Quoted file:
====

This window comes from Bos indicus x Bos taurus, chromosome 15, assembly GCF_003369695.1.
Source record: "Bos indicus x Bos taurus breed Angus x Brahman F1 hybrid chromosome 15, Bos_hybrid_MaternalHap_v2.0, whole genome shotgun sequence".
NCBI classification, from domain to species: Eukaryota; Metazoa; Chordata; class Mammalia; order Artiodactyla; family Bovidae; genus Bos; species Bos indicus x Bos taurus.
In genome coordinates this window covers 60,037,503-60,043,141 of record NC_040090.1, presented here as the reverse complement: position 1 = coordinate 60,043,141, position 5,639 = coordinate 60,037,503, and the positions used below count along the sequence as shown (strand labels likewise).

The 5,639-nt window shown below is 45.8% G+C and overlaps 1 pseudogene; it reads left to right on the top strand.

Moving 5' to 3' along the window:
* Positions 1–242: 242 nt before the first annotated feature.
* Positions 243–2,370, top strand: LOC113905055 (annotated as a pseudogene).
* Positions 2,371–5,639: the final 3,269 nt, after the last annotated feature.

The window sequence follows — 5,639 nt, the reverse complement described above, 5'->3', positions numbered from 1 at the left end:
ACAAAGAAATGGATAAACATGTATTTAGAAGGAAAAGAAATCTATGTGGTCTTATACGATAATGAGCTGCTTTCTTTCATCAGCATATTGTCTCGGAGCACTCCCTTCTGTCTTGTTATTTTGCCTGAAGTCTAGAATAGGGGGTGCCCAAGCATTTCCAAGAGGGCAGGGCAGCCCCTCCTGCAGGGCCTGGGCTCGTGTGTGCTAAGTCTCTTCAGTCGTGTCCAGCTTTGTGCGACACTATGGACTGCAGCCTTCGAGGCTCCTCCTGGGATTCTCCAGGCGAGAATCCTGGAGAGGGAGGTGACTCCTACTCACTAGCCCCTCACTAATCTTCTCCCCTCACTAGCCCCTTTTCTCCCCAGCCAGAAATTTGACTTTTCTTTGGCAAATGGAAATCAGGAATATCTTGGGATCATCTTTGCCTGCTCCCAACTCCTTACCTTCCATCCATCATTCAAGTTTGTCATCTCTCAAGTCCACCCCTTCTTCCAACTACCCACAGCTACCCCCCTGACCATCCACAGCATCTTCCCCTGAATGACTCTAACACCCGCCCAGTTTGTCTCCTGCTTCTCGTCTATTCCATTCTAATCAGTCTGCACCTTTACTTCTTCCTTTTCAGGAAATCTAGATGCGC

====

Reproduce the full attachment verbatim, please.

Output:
This window comes from Bos indicus x Bos taurus, chromosome 15, assembly GCF_003369695.1.
Source record: "Bos indicus x Bos taurus breed Angus x Brahman F1 hybrid chromosome 15, Bos_hybrid_MaternalHap_v2.0, whole genome shotgun sequence".
NCBI classification, from domain to species: Eukaryota; Metazoa; Chordata; class Mammalia; order Artiodactyla; family Bovidae; genus Bos; species Bos indicus x Bos taurus.
In genome coordinates this window covers 60,037,503-60,043,141 of record NC_040090.1, presented here as the reverse complement: position 1 = coordinate 60,043,141, position 5,639 = coordinate 60,037,503, and the positions used below count along the sequence as shown (strand labels likewise).

The 5,639-nt window shown below is 45.8% G+C and overlaps 1 pseudogene; it reads left to right on the top strand.

Moving 5' to 3' along the window:
* Positions 1–242: 242 nt before the first annotated feature.
* Positions 243–2,370, top strand: LOC113905055 (annotated as a pseudogene).
* Positions 2,371–5,639: the final 3,269 nt, after the last annotated feature.

The window sequence follows — 5,639 nt, the reverse complement described above, 5'->3', positions numbered from 1 at the left end:
ACAAAGAAATGGATAAACATGTATTTAGAAGGAAAAGAAATCTATGTGGTCTTATACGATAATGAGCTGCTTTCTTTCATCAGCATATTGTCTCGGAGCACTCCCTTCTGTCTTGTTATTTTGCCTGAAGTCTAGAATAGGGGGTGCCCAAGCATTTCCAAGAGGGCAGGGCAGCCCCTCCTGCAGGGCCTGGGCTCGTGTGTGCTAAGTCTCTTCAGTCGTGTCCAGCTTTGTGCGACACTATGGACTGCAGCCTTCGAGGCTCCTCCTGGGATTCTCCAGGCGAGAATCCTGGAGAGGGAGGTGACTCCTACTCACTAGCCCCTCACTAATCTTCTCCCCTCACTAGCCCCTTTTCTCCCCAGCCAGAAATTTGACTTTTCTTTGGCAAATGGAAATCAGGAATATCTTGGGATCATCTTTGCCTGCTCCCAACTCCTTACCTTCCATCCATCATTCAAGTTTGTCATCTCTCAAGTCCACCCCTTCTTCCAACTACCCACAGCTACCCCCCTGACCATCCACAGCATCTTCCCCTGAATGACTCTAACACCCGCCCAGTTTGTCTCCTGCTTCTCGTCTATTCCATTCTAATCAGTCTGCACCTTTACTTCTTCCTTTTCAGGAAATCTAGATGCGC